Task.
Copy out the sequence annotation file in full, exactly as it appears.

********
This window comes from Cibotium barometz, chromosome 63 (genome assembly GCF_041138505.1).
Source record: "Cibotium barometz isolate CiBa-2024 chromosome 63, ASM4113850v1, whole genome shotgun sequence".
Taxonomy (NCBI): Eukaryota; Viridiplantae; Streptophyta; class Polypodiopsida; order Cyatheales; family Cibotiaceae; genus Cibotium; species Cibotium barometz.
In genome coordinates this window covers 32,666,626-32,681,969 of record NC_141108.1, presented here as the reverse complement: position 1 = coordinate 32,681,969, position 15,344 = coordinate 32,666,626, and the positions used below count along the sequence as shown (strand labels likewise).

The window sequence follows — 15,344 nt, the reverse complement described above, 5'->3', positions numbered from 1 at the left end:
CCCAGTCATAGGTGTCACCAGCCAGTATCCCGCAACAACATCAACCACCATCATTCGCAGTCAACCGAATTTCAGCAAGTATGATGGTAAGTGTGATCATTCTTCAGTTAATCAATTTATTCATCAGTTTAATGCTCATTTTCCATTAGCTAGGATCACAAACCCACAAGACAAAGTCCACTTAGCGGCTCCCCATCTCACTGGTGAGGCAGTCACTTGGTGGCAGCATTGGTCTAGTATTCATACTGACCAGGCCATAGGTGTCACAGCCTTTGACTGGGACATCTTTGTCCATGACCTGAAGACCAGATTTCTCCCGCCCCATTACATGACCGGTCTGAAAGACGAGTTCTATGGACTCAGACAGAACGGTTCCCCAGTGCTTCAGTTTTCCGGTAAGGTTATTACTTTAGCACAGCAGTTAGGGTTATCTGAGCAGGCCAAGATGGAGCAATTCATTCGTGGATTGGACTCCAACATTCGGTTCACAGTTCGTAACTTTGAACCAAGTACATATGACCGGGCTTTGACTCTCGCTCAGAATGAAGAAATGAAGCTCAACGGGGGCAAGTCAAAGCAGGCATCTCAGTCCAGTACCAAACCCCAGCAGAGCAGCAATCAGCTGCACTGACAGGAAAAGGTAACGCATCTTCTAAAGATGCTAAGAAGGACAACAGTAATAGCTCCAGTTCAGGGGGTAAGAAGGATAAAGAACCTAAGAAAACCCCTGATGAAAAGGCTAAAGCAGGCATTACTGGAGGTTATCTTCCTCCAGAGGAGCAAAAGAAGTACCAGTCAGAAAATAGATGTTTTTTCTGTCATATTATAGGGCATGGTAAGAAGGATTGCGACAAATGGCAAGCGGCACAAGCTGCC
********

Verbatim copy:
This window comes from Cibotium barometz, chromosome 63 (genome assembly GCF_041138505.1).
Source record: "Cibotium barometz isolate CiBa-2024 chromosome 63, ASM4113850v1, whole genome shotgun sequence".
Taxonomy (NCBI): Eukaryota; Viridiplantae; Streptophyta; class Polypodiopsida; order Cyatheales; family Cibotiaceae; genus Cibotium; species Cibotium barometz.
In genome coordinates this window covers 32,666,626-32,681,969 of record NC_141108.1, presented here as the reverse complement: position 1 = coordinate 32,681,969, position 15,344 = coordinate 32,666,626, and the positions used below count along the sequence as shown (strand labels likewise).

The window sequence follows — 15,344 nt, the reverse complement described above, 5'->3', positions numbered from 1 at the left end:
CCCAGTCATAGGTGTCACCAGCCAGTATCCCGCAACAACATCAACCACCATCATTCGCAGTCAACCGAATTTCAGCAAGTATGATGGTAAGTGTGATCATTCTTCAGTTAATCAATTTATTCATCAGTTTAATGCTCATTTTCCATTAGCTAGGATCACAAACCCACAAGACAAAGTCCACTTAGCGGCTCCCCATCTCACTGGTGAGGCAGTCACTTGGTGGCAGCATTGGTCTAGTATTCATACTGACCAGGCCATAGGTGTCACAGCCTTTGACTGGGACATCTTTGTCCATGACCTGAAGACCAGATTTCTCCCGCCCCATTACATGACCGGTCTGAAAGACGAGTTCTATGGACTCAGACAGAACGGTTCCCCAGTGCTTCAGTTTTCCGGTAAGGTTATTACTTTAGCACAGCAGTTAGGGTTATCTGAGCAGGCCAAGATGGAGCAATTCATTCGTGGATTGGACTCCAACATTCGGTTCACAGTTCGTAACTTTGAACCAAGTACATATGACCGGGCTTTGACTCTCGCTCAGAATGAAGAAATGAAGCTCAACGGGGGCAAGTCAAAGCAGGCATCTCAGTCCAGTACCAAACCCCAGCAGAGCAGCAATCAGCTGCACTGACAGGAAAAGGTAACGCATCTTCTAAAGATGCTAAGAAGGACAACAGTAATAGCTCCAGTTCAGGGGGTAAGAAGGATAAAGAACCTAAGAAAACCCCTGATGAAAAGGCTAAAGCAGGCATTACTGGAGGTTATCTTCCTCCAGAGGAGCAAAAGAAGTACCAGTCAGAAAATAGATGTTTTTTCTGTCATATTATAGGGCATGGTAAGAAGGATTGCGACAAATGGCAAGCGGCACAAGCTGCC